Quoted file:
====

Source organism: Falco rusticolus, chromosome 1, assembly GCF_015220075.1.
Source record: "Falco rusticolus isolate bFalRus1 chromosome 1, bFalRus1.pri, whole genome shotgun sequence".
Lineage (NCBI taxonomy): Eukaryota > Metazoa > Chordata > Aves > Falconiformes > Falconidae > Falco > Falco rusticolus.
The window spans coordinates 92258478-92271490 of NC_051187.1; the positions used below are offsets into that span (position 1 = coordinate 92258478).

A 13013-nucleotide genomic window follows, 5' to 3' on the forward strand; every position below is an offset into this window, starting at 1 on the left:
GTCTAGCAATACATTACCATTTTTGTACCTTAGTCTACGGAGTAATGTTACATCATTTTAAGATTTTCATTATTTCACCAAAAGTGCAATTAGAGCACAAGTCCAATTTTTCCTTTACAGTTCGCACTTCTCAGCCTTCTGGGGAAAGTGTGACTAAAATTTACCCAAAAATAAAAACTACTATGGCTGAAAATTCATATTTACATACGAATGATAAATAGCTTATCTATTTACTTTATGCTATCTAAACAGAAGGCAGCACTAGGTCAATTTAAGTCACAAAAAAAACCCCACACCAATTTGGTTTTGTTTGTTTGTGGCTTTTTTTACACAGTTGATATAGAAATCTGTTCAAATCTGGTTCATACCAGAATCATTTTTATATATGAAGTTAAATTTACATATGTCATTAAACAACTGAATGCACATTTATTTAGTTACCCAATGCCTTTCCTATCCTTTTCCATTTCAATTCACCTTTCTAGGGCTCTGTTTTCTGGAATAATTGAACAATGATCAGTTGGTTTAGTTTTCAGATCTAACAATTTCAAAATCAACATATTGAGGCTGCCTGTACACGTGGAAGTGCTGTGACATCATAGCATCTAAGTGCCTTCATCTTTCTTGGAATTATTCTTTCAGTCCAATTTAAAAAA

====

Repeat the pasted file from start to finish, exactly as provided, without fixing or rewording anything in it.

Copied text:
Source organism: Falco rusticolus, chromosome 1, assembly GCF_015220075.1.
Source record: "Falco rusticolus isolate bFalRus1 chromosome 1, bFalRus1.pri, whole genome shotgun sequence".
Lineage (NCBI taxonomy): Eukaryota > Metazoa > Chordata > Aves > Falconiformes > Falconidae > Falco > Falco rusticolus.
The window spans coordinates 92258478-92271490 of NC_051187.1; the positions used below are offsets into that span (position 1 = coordinate 92258478).

A 13013-nucleotide genomic window follows, 5' to 3' on the forward strand; every position below is an offset into this window, starting at 1 on the left:
GTCTAGCAATACATTACCATTTTTGTACCTTAGTCTACGGAGTAATGTTACATCATTTTAAGATTTTCATTATTTCACCAAAAGTGCAATTAGAGCACAAGTCCAATTTTTCCTTTACAGTTCGCACTTCTCAGCCTTCTGGGGAAAGTGTGACTAAAATTTACCCAAAAATAAAAACTACTATGGCTGAAAATTCATATTTACATACGAATGATAAATAGCTTATCTATTTACTTTATGCTATCTAAACAGAAGGCAGCACTAGGTCAATTTAAGTCACAAAAAAAACCCCACACCAATTTGGTTTTGTTTGTTTGTGGCTTTTTTTACACAGTTGATATAGAAATCTGTTCAAATCTGGTTCATACCAGAATCATTTTTATATATGAAGTTAAATTTACATATGTCATTAAACAACTGAATGCACATTTATTTAGTTACCCAATGCCTTTCCTATCCTTTTCCATTTCAATTCACCTTTCTAGGGCTCTGTTTTCTGGAATAATTGAACAATGATCAGTTGGTTTAGTTTTCAGATCTAACAATTTCAAAATCAACATATTGAGGCTGCCTGTACACGTGGAAGTGCTGTGACATCATAGCATCTAAGTGCCTTCATCTTTCTTGGAATTATTCTTTCAGTCCAATTTAAAAAA